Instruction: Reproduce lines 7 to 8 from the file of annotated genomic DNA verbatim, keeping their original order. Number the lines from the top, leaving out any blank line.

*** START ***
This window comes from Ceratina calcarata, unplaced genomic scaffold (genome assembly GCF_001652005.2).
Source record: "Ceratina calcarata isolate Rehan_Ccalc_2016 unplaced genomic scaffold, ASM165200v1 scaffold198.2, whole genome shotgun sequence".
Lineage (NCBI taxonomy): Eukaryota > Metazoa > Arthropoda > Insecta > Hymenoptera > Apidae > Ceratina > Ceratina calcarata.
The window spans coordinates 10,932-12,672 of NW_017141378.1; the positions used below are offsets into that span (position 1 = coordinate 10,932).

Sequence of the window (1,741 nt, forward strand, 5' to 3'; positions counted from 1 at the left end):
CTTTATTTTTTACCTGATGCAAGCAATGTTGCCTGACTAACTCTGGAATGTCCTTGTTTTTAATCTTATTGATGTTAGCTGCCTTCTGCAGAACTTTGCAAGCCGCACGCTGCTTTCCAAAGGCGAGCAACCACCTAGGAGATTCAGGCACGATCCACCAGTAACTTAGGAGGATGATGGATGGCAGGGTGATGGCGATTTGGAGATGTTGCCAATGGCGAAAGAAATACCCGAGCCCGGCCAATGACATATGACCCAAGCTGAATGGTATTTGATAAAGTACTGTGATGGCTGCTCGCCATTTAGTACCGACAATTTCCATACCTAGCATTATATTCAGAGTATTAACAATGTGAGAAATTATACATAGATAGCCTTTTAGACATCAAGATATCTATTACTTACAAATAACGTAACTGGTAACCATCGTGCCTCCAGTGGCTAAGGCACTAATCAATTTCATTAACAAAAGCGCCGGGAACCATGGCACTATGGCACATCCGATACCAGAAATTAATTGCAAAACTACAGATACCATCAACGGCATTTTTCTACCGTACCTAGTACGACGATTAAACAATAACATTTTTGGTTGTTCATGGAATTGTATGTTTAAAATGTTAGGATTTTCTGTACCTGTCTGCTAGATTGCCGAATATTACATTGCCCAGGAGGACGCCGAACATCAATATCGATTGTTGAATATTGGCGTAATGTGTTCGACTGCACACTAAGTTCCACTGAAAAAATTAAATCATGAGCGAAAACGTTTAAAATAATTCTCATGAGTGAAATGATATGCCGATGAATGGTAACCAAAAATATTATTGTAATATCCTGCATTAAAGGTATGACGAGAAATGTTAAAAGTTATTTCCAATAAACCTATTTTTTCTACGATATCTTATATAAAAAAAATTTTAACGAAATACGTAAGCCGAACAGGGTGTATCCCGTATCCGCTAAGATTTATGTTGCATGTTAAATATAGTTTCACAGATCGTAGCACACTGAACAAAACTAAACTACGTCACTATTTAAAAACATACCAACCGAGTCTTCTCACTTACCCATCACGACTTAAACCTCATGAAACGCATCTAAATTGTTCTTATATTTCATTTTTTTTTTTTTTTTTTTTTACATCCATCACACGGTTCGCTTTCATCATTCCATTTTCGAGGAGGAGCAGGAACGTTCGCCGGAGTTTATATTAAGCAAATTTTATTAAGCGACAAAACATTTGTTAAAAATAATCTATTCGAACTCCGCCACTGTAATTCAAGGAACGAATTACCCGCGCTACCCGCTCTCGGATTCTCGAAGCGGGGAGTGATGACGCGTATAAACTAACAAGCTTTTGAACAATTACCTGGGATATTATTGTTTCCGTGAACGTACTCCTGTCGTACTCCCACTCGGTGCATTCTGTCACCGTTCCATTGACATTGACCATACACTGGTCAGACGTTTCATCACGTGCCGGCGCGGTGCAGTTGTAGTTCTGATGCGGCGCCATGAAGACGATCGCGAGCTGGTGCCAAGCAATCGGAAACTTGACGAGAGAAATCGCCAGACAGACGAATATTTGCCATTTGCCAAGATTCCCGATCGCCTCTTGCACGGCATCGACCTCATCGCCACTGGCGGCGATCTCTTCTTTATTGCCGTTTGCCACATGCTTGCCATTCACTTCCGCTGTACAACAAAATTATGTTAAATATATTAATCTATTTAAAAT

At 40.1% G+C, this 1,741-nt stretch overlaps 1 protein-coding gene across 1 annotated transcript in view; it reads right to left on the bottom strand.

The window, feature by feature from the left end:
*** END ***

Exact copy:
At 40.1% G+C, this 1,741-nt stretch overlaps 1 protein-coding gene across 1 annotated transcript in view; it reads right to left on the bottom strand.

The window, feature by feature from the left end: